When completing a federal tax return, taxpayers have the ability to put their account and routing number on the return to have their refund direct deposited into their bank account. Taxpayers may have a refund deposited directly into their savings, checking or individual retirement account. The routing number of the financial institution should be confirmed prior to submitting the tax return to the Internal Revenue Service.
Taxpayers can check the status of their tax return online using the IRS website 72 hours after the IRS acknowledges receipt of the return. The refund amount, Social Security number and name of the taxpayer must be submitted to check the status of a tax return. If the IRS rejects the tax return, the taxpayer can fix errors made when inputting the routing number on the return. If the IRS accepts the tax return, the taxpayer cannot fix errors made to the return and must wait for a paper check to get sent in the mail.
Transposing numbers in the sequence of a bank routing number is a common mistake made by taxpayers when completing their tax return. It is important for taxpayers to double and triple check the routing number input on the tax return so the refund amount gets deposited in the correct account. Omitted numbers in the routing number sequence will cause the direct deposit request to fail the IRS validation check. This means the IRS will issue a paper check to the taxpayer for the entire refund amount, as explained by the IRS website.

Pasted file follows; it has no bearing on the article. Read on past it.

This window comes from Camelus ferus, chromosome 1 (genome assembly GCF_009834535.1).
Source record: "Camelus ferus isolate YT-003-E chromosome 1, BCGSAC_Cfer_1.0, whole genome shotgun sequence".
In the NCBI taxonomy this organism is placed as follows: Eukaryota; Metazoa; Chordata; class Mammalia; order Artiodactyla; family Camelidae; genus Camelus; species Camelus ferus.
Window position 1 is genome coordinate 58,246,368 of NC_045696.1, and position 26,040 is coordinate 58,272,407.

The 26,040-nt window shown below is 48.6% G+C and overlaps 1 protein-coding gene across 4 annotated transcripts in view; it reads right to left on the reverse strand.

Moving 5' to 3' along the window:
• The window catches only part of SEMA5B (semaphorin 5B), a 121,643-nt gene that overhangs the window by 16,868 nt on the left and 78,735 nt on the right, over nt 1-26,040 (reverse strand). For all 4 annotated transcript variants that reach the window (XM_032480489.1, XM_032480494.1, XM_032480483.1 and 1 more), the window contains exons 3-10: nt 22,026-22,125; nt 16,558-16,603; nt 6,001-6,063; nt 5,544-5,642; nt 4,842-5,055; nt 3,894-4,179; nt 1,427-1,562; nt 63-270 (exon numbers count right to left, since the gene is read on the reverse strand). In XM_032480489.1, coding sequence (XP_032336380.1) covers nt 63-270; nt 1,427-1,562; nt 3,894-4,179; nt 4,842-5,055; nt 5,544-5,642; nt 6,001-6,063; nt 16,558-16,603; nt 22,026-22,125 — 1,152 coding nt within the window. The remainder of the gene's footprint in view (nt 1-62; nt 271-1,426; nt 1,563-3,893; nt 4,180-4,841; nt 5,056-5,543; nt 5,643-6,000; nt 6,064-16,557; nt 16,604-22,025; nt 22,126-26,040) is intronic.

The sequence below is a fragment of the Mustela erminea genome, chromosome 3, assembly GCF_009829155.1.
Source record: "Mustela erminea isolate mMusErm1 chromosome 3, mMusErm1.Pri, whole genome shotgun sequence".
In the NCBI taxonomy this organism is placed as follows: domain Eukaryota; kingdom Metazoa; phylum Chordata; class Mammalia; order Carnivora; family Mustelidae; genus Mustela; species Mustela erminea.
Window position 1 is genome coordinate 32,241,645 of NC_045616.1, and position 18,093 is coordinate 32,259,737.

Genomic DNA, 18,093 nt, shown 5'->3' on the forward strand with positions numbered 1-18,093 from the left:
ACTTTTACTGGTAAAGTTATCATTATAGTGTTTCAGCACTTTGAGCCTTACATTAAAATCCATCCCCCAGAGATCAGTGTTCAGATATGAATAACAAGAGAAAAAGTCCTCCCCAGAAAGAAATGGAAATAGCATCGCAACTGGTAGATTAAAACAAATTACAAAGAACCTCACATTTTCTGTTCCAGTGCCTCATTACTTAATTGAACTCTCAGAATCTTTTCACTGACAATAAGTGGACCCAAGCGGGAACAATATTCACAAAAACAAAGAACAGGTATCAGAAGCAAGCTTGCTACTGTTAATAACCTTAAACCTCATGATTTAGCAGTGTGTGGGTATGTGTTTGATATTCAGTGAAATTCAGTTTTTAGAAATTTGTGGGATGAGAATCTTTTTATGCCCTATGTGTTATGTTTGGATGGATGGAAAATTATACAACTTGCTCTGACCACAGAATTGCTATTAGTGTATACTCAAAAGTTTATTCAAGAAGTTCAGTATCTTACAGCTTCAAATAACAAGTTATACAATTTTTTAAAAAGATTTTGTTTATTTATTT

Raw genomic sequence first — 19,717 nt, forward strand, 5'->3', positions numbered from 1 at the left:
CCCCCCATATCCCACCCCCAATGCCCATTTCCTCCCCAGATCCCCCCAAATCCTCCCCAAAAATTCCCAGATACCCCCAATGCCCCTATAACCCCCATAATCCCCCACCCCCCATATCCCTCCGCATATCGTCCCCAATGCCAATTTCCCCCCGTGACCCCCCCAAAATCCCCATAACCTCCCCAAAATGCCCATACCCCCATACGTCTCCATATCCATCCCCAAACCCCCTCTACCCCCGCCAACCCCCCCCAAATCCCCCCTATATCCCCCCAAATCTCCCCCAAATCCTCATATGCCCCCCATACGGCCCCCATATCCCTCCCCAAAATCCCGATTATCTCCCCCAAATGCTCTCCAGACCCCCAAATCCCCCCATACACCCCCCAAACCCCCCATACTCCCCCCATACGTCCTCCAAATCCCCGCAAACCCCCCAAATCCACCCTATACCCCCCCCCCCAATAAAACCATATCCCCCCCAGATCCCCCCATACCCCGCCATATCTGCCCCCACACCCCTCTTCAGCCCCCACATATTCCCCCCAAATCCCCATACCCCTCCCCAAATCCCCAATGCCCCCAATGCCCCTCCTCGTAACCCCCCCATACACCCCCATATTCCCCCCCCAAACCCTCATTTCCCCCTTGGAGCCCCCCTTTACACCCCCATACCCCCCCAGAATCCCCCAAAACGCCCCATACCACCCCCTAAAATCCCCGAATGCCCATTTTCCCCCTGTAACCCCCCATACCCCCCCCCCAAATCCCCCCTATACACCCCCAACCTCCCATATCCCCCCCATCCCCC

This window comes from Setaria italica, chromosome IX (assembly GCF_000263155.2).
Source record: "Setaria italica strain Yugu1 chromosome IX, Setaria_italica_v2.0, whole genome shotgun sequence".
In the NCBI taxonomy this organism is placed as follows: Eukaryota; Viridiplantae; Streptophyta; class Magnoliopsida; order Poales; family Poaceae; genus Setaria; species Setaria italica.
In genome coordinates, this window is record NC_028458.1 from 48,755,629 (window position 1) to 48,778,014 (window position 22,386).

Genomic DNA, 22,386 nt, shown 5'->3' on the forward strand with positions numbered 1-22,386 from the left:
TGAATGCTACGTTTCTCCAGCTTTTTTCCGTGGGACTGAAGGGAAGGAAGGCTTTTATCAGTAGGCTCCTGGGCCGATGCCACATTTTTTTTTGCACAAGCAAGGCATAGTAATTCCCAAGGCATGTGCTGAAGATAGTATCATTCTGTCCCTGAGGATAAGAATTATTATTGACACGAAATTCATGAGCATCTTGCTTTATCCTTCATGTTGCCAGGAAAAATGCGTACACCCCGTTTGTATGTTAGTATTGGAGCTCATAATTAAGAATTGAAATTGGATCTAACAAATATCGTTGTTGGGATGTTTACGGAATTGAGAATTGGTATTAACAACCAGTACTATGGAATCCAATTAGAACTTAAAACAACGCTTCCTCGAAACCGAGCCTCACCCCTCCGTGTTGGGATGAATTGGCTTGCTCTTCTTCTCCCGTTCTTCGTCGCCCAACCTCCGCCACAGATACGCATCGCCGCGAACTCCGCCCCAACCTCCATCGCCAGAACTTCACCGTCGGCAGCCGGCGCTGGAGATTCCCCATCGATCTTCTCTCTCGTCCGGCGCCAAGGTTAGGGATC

When taxpayers enter an incorrect routing number on their tax return, the financial institution may reject the direct deposit. Also, taxpayers must check with their financial institution to ensure the direct deposit will be accepted. If a taxpayer’s financial institution rejects the direct deposit, the direct deposit gets sent back to the IRS. At this point, the IRS will mail the taxpayer a paper check for the entire refund amount. It may take anywhere from three to four weeks to receive a paper check from the IRS, according to the Turbo Tax website.
Taxpayers that enter the wrong account and routing number may be in jeopardy of losing their entire refund. If the account number and routing number pass the IRS validation check, the refund amount gets deposited into the account regardless of whether it belongs to the taxpayer or not. This means the taxpayer will have to contact the financial institution to get his funds. The IRS does not assume responsibility when a taxpayer enters incorrect information on his tax return, as stated on the IRS website.